Upon discharge I began my many years of being broke.  Even marriage didn't improve the financial situation.  We did however, make one trip to MI just as a couple and again years later with 2 kids to camp with my ex's sisters.  Then since we had invested in camping gear, we went to a state park for a week two summers.  It was terrible.  Pack up your whole life in a van, have to heat up dish water to do the dishes, cook all the meals, shower with 20 other people and live in a fabric house?  Vacation for some but not for me, especially when the lack of fun continued upon arriving back home and having to unpack, wash, put away, etc everything.

Then I was single again and still broke.  Time off from work was spent on day trips or just hanging out at home.  Sometimes I'd travel to VT to hang out with family and that was fun and relaxing but still not how people define vacation.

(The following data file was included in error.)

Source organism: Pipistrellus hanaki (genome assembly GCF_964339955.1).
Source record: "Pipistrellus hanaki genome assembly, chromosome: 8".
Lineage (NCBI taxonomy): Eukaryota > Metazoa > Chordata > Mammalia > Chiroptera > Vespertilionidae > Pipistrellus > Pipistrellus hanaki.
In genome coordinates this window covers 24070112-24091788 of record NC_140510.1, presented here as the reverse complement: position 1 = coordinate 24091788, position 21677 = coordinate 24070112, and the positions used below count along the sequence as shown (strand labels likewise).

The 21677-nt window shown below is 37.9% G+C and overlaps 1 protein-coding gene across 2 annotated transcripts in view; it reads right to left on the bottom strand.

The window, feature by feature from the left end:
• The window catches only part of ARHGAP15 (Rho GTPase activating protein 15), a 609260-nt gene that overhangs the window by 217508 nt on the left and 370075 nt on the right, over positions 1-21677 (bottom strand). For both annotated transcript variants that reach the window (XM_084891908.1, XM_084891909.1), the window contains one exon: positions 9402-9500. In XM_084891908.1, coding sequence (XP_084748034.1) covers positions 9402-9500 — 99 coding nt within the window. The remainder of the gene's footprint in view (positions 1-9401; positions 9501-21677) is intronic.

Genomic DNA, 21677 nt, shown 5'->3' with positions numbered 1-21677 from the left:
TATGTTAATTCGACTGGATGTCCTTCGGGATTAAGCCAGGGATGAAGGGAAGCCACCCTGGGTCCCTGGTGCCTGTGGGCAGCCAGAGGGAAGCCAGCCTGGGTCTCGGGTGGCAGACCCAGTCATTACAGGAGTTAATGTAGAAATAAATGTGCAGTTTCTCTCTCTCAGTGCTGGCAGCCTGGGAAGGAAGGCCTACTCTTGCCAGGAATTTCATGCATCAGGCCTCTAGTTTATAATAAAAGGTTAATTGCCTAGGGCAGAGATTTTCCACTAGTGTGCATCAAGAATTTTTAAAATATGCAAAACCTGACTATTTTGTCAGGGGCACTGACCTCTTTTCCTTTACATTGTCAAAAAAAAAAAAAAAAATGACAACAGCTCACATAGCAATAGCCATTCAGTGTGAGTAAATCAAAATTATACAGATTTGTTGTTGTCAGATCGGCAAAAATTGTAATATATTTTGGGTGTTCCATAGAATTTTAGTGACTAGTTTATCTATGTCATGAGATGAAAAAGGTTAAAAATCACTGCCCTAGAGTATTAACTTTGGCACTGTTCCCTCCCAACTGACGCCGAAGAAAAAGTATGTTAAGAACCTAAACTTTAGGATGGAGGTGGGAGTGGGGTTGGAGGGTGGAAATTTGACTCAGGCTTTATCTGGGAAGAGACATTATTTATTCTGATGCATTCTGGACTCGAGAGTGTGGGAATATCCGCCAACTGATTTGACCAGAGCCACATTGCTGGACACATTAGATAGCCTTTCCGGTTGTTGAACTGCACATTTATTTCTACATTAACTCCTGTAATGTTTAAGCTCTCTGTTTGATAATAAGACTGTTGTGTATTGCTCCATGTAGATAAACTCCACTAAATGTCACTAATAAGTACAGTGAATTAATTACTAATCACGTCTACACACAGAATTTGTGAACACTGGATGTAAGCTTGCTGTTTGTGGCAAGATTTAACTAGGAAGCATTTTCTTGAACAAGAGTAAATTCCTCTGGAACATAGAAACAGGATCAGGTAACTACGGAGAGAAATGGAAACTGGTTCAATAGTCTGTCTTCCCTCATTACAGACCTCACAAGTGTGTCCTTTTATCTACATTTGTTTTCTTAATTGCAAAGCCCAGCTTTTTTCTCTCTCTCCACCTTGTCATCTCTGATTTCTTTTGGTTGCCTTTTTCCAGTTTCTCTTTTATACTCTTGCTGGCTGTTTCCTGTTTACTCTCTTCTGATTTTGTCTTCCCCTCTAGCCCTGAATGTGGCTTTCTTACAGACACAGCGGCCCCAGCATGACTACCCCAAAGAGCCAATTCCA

Around Christmas of last year, I started considering the little bit of extra money I had from my mother's estate.  Originally I thought about doing a tour package to Scotland and Ireland.  It was an ad that popped up somewhere on the internet that sparked a very old take the train across the country.  At first I looked at package vacations but none of them included more than two cities I really wanted to visit.  So then I thought - could I put together an adventure that took me to places I wanted to go?  I sat down and began pouring over Amtrak's website.

By the time I was done putting The Great Rail Adventure together I had discovered USA Rail Passes and how great the phone reps for Amtrak are.  The final route was the Northeast Regional from Bridgeport to New York Penn, the Lakeshore Ltd to Chicago, the Empire Builder to Portland, Coast Starlight to LA and the Texas Eagle to Austin and then back to Chicago.  With the rail pass and accommodations upgrades, it all came in under $2000.  On to planning lodging.  I found wonderfully quirky and affordable hotels in Portland and LA.  I braved an Airbnb in Austin and finally splurged on a fancy lakefront hotel in Chicago.